How to Sound Clever: Master the 600 English Words You Pretend to Understand...When You Don't Hardcover – 15 Sep 2010
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'This admirable book is a wholly welcome antidote to the semi-demi-literacy of the 21st century. Go out and buy it!' --Colin Dexter
About the Author
Hubert van den Bergh has worked for a City investment fund for the past decade. A language enthusiast, he has a degree in Modern Languages from Oxford University.
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Top Customer Reviews
So I was delighted to discover this book which positively brims with all these words that were foxing me.
For example, I've read some of George Orwell's novels, but when someone described a situation as `Orwellian', I never knew exactly what this meant. It turns out the word doesn't refer to `Animal Farm' (as I thought it did) but exclusively to Orwell's novel `1984', and so `Orwellian' means `contrary to the well-being of a free society'. This is a classic case of thinking you know a word and so never looking up its exact meaning.
I did already know about 5% of the words in the book but language is such a subjective thing that I guess one book is never going to provide you with every single word you don't know.
And when I have friends over, this book inevitably gets spotted by someone and out it comes - it's a great icebreaker to pass around the table after a meal and get people to select a word and then see who knows the real meaning.
It will enable you to use our wonderful words with confidence and pride, elevate your W11 dinner party chat and generate impressed glances of admiration from across the table. 'How to' will also fascinate those that care about the origin of words and the evolution of their meaning.
Language is a constant work in progress - Mr Van den bergh is a brilliant and unvarnished guide for this eternal journey.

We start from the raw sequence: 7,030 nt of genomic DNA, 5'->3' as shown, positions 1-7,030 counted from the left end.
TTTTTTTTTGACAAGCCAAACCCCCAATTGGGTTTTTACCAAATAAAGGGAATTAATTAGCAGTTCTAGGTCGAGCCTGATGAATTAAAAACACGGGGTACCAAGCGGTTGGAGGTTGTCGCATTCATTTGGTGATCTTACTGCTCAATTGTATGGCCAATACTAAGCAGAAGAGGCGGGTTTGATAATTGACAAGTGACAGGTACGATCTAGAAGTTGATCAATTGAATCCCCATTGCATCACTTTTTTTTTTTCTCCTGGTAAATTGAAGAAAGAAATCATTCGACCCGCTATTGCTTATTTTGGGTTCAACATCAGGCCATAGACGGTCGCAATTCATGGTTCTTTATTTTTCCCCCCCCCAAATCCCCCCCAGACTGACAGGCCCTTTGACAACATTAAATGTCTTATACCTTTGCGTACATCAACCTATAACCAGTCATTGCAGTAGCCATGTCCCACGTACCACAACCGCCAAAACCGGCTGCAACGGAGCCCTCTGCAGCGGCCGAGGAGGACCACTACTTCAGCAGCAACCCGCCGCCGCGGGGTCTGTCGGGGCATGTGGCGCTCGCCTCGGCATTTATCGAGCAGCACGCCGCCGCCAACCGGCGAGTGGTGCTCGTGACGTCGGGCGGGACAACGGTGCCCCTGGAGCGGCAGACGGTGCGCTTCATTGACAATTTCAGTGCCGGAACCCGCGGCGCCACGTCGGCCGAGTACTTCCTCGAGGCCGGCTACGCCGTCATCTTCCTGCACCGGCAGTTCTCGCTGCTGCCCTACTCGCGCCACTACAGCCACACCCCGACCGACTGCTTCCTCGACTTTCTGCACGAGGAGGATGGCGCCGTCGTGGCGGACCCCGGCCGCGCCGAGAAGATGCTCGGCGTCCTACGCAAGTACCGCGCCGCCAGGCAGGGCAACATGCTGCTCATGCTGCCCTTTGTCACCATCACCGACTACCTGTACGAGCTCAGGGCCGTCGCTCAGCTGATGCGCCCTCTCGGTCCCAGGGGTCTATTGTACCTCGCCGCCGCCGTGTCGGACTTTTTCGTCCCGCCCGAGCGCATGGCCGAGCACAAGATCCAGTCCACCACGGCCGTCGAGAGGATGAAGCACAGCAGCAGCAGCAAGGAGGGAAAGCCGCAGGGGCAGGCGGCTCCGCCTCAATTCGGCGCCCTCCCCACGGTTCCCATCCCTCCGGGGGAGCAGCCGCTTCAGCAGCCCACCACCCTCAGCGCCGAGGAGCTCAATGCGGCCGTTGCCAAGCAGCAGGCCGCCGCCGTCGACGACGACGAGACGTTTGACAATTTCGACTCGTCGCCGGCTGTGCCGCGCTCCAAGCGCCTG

It's always a bad sign when there are huge borders limiting the amount of actual text on each page. It makes me suspect that the book has had to be padded out. This suspicion was confirmed by some of the content.
Now I'm certainly not Stephen Fry but the revelation that "Dickensian" means "bringing to mind the novels of Charles Dickens" was not a huge shock. I knew that "opaque" means "hard to make out" (and I'm not sure that's a particularly good definition anyway). Is there anyone who doesn't have a reasonable idea what "tinnitus" is or what "tawdry" means?
There was some interest in reading a proper "definition" of a word that you have heard (in reasonably common use) and seeing whether the meaning you had worked out was correct. Having said that, I could have used a dictionary to do that.
Overall disappointing. Seems more like an attempt to rush out something that people will buy as an Xmas stocking filler rather than a genuine attempt to look (in any sort of depth) at interesting words in current use.
However, what I particularly liked were some of the lesser known meanings of these words - woe betide any smart-alec who dares to correct you. They would instantly become de trop after your kind explanation. Essentially, it's a put-down waiting to happen.
In addition and probably more importantly - the author, Hubert van den Bergh, gives excellent and interesting examples as to the correct use of each and every word in this personal lexicon.
In my view, this book is protection against those with too much hauteur.
Most Recent Customer Reviews
Great Book, arrived quickly and in a perfect condition. My son loves it.Published 26 days ago by Olga
When I have finished reading it I hope to have have stopped hebetating and the book will have done what it says.Published 6 months ago by Murray C Clark
Interesting but many words I know and some are just outlandish. You can finish the book very quicklyPublished 14 months ago by James Staddon
A good selection of words. It's just a coffee table reference book really. Fun to read. I hope to teach my daughter some words from it over the years to broaden her vocabulary.Published 19 months ago by clara99